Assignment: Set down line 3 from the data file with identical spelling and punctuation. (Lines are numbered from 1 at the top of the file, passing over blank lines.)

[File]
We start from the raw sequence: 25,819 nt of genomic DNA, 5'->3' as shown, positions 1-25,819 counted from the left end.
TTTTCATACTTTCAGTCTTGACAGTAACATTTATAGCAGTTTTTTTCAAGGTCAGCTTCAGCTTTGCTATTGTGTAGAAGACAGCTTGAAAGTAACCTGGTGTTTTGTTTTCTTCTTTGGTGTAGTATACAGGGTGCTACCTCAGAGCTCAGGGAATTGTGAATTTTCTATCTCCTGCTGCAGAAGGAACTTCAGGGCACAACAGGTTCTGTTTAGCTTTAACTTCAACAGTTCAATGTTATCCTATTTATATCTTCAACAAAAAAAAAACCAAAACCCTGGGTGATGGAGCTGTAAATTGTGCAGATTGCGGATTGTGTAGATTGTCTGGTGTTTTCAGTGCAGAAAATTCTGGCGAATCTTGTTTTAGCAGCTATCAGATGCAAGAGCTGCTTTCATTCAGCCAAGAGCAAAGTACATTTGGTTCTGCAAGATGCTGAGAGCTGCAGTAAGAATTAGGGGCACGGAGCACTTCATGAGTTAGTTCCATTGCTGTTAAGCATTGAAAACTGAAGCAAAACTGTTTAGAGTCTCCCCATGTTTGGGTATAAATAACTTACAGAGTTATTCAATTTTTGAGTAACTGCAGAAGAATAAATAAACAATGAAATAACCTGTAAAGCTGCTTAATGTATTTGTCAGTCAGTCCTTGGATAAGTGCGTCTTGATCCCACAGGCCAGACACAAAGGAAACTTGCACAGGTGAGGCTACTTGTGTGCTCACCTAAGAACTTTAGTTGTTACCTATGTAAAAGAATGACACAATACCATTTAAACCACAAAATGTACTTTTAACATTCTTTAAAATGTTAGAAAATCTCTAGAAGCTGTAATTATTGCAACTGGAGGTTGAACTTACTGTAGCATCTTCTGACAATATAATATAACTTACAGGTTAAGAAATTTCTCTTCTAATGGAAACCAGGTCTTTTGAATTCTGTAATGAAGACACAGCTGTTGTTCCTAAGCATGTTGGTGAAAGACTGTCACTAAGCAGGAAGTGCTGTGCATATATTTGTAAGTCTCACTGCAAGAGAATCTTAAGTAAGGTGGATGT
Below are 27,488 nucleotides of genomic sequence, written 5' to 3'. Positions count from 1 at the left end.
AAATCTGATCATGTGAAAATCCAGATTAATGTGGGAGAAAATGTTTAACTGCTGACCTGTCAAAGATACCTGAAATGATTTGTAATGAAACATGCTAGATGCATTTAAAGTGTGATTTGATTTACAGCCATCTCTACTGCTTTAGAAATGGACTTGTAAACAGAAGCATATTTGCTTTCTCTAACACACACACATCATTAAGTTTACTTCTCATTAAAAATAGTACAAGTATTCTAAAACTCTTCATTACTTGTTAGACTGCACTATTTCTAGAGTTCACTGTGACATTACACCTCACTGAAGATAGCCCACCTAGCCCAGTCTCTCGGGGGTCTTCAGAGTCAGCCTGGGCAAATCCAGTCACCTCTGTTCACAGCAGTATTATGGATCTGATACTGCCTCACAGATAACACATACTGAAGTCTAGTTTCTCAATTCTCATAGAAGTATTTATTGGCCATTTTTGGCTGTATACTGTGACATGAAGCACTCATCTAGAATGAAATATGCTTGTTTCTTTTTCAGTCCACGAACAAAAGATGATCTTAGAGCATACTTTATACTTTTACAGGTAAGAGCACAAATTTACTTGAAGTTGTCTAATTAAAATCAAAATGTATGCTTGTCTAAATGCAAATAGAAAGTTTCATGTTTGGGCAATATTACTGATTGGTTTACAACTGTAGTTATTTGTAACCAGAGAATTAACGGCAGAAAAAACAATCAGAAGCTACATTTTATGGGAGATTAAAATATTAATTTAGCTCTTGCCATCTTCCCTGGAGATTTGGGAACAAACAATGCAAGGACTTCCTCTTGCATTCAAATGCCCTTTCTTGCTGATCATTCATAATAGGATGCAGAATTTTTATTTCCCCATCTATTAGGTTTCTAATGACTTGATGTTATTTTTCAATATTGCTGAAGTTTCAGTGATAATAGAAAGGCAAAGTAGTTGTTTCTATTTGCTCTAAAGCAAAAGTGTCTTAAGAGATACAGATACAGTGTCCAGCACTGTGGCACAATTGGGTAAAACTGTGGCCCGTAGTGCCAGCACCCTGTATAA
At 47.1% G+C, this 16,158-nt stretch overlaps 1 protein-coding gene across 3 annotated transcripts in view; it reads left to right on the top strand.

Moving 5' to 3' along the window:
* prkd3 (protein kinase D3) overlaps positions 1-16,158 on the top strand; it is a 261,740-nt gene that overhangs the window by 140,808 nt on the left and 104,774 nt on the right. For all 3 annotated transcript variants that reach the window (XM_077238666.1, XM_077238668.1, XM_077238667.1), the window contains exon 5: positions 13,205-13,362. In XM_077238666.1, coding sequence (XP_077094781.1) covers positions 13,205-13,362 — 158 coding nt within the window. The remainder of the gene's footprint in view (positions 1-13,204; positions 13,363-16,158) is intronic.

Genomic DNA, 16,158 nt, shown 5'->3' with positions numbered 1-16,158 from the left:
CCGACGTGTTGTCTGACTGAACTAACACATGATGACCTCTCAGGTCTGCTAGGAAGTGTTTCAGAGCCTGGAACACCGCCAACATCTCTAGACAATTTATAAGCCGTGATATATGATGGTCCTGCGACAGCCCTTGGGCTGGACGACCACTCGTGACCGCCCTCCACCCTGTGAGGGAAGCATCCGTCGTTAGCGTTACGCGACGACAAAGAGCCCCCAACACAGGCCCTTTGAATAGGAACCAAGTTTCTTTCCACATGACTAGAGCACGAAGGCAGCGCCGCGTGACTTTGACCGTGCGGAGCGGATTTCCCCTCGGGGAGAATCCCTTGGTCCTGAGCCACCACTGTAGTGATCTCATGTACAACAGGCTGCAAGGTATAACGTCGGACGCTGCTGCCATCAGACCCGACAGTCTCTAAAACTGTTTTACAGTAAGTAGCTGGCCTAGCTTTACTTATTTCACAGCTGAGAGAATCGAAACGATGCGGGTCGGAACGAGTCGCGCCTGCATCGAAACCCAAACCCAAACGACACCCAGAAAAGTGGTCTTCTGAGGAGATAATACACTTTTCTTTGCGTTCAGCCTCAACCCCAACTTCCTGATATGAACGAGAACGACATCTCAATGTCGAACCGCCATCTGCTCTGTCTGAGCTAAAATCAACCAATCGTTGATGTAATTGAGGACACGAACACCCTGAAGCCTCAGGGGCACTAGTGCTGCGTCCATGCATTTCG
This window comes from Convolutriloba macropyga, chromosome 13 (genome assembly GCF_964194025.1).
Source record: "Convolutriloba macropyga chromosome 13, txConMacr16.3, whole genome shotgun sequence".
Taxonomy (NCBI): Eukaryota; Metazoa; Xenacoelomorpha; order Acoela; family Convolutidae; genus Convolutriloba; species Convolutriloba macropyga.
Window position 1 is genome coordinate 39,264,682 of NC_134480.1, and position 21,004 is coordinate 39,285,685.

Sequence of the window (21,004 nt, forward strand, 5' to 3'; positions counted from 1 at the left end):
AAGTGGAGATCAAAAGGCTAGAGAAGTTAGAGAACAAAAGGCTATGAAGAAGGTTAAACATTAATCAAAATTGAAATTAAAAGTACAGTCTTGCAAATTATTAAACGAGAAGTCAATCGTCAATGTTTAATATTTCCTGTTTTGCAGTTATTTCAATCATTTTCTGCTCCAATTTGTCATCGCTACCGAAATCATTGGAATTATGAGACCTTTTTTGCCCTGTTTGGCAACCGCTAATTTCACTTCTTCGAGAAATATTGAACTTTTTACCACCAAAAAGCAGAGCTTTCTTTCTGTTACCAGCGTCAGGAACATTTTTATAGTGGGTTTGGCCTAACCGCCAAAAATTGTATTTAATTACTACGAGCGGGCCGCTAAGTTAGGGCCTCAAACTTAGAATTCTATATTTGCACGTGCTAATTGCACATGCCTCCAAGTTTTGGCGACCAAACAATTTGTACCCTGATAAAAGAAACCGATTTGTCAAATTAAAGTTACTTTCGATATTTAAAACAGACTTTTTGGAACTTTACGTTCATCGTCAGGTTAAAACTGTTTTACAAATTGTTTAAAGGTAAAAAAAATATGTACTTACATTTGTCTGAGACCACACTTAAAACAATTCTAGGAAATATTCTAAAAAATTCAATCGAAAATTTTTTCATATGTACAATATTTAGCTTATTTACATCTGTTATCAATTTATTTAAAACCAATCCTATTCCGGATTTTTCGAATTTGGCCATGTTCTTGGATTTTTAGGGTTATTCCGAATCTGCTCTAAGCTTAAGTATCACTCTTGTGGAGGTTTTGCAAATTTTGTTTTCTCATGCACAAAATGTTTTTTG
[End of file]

Below are 27,488 nucleotides of genomic sequence, written 5' to 3'. Positions count from 1 at the left end.